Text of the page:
Indeed, yet until now I was never able to make it work with our Exchange. Strange, it does work perfectly with direct on demand connection (common user’s home setup), but fails within Exchange. You are prompted to search for solution; however Microsoft won’t help you with that. A bug?
We had a chance to install 9 operating systems on HP G6 Proliant DL380 servers. 4 of them had to be Windows 2003 64bit and 5x32bit. To summarize, 64bit versions didn't boot after SmartStart initiated installation (NTLDR not found) and 32bit version went okay until we found nothing HP-related in the start menu of Windows 2003.
This article originally started when I was actively involved in PowerShell development. Now I am mostly updating it on request of my blog readers (people like you). After a few dozen updates over the course of many years, it is now regarded as one of the top resources in the Powershell community.
I'm a keen fan of Mozilla Firefox web browser and was very excited when a new version came out. Having installed that on my Vista work PC and found a real speed boost, I rushed to upgrade it at home... only to find it hangs at startup on Windows 7.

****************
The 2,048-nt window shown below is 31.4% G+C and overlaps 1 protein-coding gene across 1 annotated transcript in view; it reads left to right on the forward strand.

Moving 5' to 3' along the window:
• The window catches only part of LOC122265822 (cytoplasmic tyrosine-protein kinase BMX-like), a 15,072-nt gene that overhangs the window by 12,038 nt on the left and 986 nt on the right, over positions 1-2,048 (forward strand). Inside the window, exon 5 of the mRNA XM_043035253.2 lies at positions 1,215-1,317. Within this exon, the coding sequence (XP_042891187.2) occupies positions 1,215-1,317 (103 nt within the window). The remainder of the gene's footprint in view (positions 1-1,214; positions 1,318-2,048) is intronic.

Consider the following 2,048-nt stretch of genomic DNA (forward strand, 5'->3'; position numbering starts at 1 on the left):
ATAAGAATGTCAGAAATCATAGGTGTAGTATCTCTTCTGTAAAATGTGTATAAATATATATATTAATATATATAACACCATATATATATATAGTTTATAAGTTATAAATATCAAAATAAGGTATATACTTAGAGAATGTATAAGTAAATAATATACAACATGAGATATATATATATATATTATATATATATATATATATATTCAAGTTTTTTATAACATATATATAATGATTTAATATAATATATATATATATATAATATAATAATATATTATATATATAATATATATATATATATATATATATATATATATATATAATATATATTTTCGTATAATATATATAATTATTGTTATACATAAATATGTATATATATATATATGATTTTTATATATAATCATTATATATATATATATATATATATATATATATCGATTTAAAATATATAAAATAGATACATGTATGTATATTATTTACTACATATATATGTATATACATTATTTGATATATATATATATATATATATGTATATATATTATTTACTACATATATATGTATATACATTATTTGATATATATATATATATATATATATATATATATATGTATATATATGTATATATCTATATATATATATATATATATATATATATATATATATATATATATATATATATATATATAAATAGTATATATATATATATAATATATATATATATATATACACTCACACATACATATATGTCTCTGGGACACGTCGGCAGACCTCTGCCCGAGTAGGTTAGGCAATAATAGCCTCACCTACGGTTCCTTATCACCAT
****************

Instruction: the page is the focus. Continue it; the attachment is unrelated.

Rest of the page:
That day I spent the whole evening testing mild overclock of HT ref clock by 10%. Nothing strange happened at that time, so I assumed everything was stable and so I was going to leave OC settings at this level. Anyway, it's nice to have it a little bit faster than it was planned by manufacturer, right? The next day I went to ACDSee to browse previously taken photos. Nothing special here, but strangely enough, Windows 7 went to BSOD while creating thumbnails.
First, I’m not a big overclocker. Second, I’m not going to use any TEC coolers for ultra fast performance. Third, I don’t have a canister of liquid nitrogen. So, nothing fancy, just air, common non-black processor and a little customized case are going to be involved. If you think it’s pathetic, just don’t read lines below. But if you value your money and want something for cheap, keep reading.
Our company finally bought a powerful HP DL380 G6 server with 2 x Xeon 5540 (8 cores total). Prior to production, we put 2 x 4 gig memory sticks (8 GB of memory) and 3 SCSI hard drives to make RAID5. As you can imagine, initial testing of this box was up to me.